I absolutely agree it is very important to keep up with the latest version, one reason I like Chrome is it keeps updating automatically. I'm now on version 15 and haven't seen any upgrading.
I have to agree, it's nice to read headlines about Google fixing a bunch of Chrome vulnerabilities and then have the process happen automatically. I just miss Firefox because of familiarity, and also because open-source gives me that warm populist glow. But then again, with Firefox mostly funded by Google, does it actually deserve that warm fuzz? If, in fact, Google keeps funding it… last thing I heard, it was a subject about which Mozilla is being a bit terse…
Keeping your software up to date is basic. I know many people don't do it for a variety of reasons. Still get contact with people using Apple OS 9. What about Apple Safari? How does that hold up in the browser lineup?
I wish my job would see it that way about the old browsers. It's driving us nuts. They're stuck on IE 7 (our office did have IE 6 until we complained!) because it takes so long to test when a new browser is updated that basically an even newer version comes out before they're done. Do they not understand that the longer we hang out with the old version, the more vulnerable we are?? And they're testing to make sure it's compatible with all the computers? Please. There's probably something they aren't telling us. The truth of the matter is, the browser is so out-dated, a lot of the stuff we browse barely works on them anymore. (Not to mention I can't even get on google +). The place I work is a huge Healthcare organization that, when we switch to a new browser, would probably get implemented across the country, so they do need to be cautious, but not to the point of security vulnerabilities. Personally, I use Chrome. Have for about 6 months and will never go back to that bloated and slow IE.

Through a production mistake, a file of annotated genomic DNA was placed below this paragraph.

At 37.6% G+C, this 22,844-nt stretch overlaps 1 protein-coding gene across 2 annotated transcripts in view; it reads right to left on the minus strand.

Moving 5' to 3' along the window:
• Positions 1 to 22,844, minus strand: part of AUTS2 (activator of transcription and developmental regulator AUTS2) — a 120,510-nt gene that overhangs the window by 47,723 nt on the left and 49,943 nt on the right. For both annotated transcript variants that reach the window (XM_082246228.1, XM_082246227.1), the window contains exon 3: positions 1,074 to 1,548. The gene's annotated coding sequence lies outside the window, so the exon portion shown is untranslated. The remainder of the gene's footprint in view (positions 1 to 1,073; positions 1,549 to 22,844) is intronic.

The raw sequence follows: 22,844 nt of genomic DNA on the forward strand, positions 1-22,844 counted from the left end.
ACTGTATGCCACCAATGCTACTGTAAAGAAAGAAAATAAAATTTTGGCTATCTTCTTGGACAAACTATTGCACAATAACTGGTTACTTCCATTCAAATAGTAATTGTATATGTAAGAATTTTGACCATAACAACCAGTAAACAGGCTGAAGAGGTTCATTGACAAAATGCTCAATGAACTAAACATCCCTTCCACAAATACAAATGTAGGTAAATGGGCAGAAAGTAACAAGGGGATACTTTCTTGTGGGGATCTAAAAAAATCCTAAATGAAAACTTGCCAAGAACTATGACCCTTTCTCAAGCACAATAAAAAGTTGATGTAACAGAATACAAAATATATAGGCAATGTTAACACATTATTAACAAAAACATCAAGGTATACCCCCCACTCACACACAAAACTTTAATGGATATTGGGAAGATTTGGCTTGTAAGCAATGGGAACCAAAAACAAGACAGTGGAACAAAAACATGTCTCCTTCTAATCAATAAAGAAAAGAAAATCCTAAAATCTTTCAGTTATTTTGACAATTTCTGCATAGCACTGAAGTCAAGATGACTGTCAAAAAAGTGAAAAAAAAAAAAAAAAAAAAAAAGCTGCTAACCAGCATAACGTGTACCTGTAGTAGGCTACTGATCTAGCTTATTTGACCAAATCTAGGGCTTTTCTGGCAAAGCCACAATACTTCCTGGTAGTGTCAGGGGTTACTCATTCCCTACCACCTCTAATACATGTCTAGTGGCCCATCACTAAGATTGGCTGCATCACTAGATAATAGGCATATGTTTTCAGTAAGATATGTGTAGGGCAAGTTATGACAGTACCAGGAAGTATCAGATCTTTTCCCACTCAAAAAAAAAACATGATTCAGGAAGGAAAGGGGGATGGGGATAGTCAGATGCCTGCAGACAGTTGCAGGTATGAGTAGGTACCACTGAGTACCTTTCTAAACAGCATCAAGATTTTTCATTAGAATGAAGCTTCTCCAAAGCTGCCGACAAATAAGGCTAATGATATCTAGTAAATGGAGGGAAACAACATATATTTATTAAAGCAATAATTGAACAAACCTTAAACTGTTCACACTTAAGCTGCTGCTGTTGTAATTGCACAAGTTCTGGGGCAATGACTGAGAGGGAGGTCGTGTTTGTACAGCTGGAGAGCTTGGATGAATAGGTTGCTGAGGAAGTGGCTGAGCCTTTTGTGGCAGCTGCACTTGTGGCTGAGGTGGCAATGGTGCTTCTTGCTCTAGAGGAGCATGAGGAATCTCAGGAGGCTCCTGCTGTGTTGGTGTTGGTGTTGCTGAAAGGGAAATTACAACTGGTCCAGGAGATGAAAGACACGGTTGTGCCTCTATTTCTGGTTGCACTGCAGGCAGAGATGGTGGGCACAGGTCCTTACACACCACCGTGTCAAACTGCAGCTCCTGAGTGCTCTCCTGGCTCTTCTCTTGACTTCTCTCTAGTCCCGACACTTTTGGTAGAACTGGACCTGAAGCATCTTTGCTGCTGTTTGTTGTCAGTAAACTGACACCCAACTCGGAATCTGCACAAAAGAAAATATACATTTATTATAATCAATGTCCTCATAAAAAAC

Using a NAC to survey our users, I recently discovered that we still have a couple of users with Firefox 2 installed. Firefox isn't officially supported and only technology users are allowed to install it in the first place, but version 2? Really?
This is absolutely a correct statement, and one I’m addressing on Yahoo about IE.
the real issue isn’t which browser you use; it’s more about whether your browser is up to date and how you’ve configured its security options.
I am writing articles about every security setting in Internet Explorer, so others can be
safer using it.
I switched back to IE 9 with all of the bells and whistles. I also have Paid Versions of Malwarebytes and Avast security. I haven't had anything come through that one or the other software's haven't caught and stopped it dead in it's tracks. I am always on the vigilant stance as I don't trust anybody or anything from the Cloud Crap at all. I use through-away emails from online too. I find if something happens to their server I have a new one signed up just as soon as I here about a leak!
i do the same on mine. or i shouls say my brother does, hes an I.T. guy. so he makes sure im well protected. it sounds like you are. brcause he has put the same stuff on mine.
I use Sophos combined with Prevx and not a hint of malware since.
I never hold much, if any, store by research findings that are sponsored by a company with a vested interest. I wouldn't trust such findings any further than I could throw them.
"Confound it to tarnation, they ain't gonna change to some fancy-pants new browser. Their old version of fill-in-the-blank works just fine, and they do not like change, nosiree.
"And dagnabit, I can't make fun of them because I am one of them: My ears got hot when I saw the dissing dished out to my beloved Firefox."
I didn't see the by-line before I started reading the article, but when I read the part quoted above, I said, "Uh-huh…I'll bet Lisa wrote this…"
Go ahead and vent all you want, girl. It's your blog. Your stuff is a hoot…and you're brilliant.
Kidding. Nigel’s not my mom.
He’s my FUTURE HUSBAND!!!!!!! 🙂